Carl Jung The Concept of Ambivalence
- G. Jung: The concept of ambivalence is probably a valuable addition to our terminology.
In one and the same thing the opposite may be contained. Altus = high and deep.
Pleasure may derive from pain.
This implies not a sequence of one after the other, but a simultaneous one-in-the-other: a uniform given. He [Jung] objects to the statement ”
Ambivalence is the driving force.” Ambivalence probably is not the driving force, but rather a formal aspect as we find it everywhere.
Freud has adduced many examples from the history of language.
Modern words too show ambivalence, e.g., sacre luge (Irish) = contract; bad (English) = bat = bass (Middle High German) = good.
Through the migration of language the meaning of a word is transformed into its historical opposite.
Dreams make use of similarities as well as of opposites.
Among the possibilities of similarity, contrast is closest at hand.
He, Jung, had this dream: He is a small man with a beard, wears no glasses and is no longer young.
Hence, everything the opposite.
If we want to demonstrate our psychoanalytic view, we too, just like the anatomists, command an unambiguous kind of material that we find in the monuments of antiquity and in the field of mythology.
For example, the fertility god is at the same time the destroyer (Indra).
The sun means fertility and destruction.
Therefore we have the lion as a zodiac sign standing for the intense heat of the sun.
Ambivalence is evident in the mythological successions.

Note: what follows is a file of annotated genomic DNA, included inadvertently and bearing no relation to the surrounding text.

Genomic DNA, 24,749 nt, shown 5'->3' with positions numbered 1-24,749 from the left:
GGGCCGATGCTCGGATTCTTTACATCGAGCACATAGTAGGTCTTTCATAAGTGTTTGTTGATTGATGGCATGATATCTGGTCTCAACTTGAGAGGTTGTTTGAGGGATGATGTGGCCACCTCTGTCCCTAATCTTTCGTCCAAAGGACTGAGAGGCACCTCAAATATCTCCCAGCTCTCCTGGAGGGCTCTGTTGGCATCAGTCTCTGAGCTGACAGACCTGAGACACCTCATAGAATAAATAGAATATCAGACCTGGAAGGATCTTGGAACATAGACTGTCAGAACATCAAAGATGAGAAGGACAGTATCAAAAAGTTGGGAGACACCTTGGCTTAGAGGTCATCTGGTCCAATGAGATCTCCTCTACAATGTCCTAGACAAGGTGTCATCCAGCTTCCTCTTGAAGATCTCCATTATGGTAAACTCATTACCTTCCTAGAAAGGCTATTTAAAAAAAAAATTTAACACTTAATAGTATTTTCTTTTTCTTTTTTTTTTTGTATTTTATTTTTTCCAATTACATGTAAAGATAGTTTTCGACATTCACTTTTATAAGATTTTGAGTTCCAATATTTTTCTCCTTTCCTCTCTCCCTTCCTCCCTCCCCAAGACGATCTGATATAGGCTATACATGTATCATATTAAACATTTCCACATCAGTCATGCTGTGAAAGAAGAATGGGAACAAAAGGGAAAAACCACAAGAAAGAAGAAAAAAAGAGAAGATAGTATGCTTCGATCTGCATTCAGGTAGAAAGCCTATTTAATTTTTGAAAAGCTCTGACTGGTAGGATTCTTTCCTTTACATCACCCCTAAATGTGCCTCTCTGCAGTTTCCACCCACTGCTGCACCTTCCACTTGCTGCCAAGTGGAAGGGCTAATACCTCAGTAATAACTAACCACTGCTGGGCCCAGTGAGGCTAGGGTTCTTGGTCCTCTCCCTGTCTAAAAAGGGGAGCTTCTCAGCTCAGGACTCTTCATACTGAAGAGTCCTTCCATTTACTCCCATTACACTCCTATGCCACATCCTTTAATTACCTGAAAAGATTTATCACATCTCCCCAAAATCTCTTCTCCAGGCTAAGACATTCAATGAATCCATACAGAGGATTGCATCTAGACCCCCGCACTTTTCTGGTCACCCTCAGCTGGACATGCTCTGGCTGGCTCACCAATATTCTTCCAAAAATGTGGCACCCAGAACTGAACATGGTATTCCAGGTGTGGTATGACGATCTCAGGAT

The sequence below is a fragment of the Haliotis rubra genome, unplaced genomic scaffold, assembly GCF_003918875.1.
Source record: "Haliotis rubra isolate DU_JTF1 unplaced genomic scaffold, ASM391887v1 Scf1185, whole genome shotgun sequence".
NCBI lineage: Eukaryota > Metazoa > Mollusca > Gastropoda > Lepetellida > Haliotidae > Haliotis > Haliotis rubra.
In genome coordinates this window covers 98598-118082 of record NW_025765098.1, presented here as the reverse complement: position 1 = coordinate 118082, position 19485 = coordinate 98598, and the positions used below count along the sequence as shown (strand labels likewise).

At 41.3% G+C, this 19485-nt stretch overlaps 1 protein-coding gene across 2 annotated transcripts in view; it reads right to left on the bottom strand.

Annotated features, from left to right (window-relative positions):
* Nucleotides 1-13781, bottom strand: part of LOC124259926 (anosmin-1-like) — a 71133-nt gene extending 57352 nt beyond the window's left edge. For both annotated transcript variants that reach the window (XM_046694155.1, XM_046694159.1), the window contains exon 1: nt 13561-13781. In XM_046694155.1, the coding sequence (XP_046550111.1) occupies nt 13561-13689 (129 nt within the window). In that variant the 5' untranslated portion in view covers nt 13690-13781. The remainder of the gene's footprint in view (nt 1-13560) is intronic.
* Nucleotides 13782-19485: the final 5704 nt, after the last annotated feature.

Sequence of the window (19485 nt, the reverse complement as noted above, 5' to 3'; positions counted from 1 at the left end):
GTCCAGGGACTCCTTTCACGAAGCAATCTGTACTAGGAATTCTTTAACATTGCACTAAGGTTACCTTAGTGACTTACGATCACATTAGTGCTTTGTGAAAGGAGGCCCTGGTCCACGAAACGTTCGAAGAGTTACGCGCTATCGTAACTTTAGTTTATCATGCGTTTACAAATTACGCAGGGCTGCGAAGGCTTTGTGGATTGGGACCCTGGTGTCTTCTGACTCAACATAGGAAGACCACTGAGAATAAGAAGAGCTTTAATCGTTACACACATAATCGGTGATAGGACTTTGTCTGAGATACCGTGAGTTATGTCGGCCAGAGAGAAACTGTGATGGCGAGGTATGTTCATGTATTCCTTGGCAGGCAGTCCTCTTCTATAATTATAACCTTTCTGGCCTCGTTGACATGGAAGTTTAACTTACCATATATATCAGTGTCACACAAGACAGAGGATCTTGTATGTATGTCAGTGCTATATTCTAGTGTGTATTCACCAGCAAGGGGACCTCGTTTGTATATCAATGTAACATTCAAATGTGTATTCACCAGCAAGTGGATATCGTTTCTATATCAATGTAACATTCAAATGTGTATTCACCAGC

Odin becomes the wild hunter who molests lonely girls on the highways.
Freia has turned into a she-devil. Venus, as the philologists teach us, acquired a good aspect and turned into St. Verena (St. Verena, the patron saint of Baden, Ct. Aargau; watering places, as we know from history, were consecrated and subject to Venus).
St. Verena, Venus, however, also lends her name to dangerous mountains ( Verenelisgartli near the Glarnisch; St. Verenakehle is the name of the great avalanche chute on the Schafburg in the Santis mountains).
Devas (Sanskrit, = angel) becomes the devil in Persian.
The snake on the pole corresponds to the ambivalence of the concept of Christ.
The representation of libido oscillates between the symbols of the lion and the snake, the principle of dry and wet: both are opposite sexual or phallic symbols.
Jung saw a stele of Priapus in Verona.
The god smilingly holds a basket full of phalli on his arm and points with the other hand to a snake which bites off his erect penis.
Nice examples of ambivalence are shown by the language of erotic jokes, such as occur in the Golden Ass of Apuleius; also in the language of mysticism; Mechtild of Magdeburg says: “By Christ’s love I have been wounded unto death.”
Through the killing of the bull (in the Mithras mythologies) creation is brought about.
“The bull is the father of the snake and the snake is the father of the bull.”
Our Christian religious ideas are likewise based on this principle.
Through Christ’s death, man is redeemed for life eternal.
We encounter the same idea in the cult of Mithras, which was of great importance in antiquity and helped spread the concepts of Christianity.
- G. Jung: The expression “taken off my chest” in reference to the discussion of the tormenting complex is very apt and characteristic of analytic therapy.
An officer, whenever his complex was about to get the better of him, commanded: “At-
As a contribution from child psychology to the significance of sacrifice, C. G. Jung tells about the “Tantalus Club” which was founded by some youngsters for the celebration of sexual mysteries.
Their emblem depicted a man who hung from a gallows by a rope tied to his penis and his nose.
The sacrificed and tormented were the youngsters themselves, just like Tantalus whose torment consists in constantly being denied satisfaction of his most ardent desires. ~Carl Jung, CW 18, Pages 443-445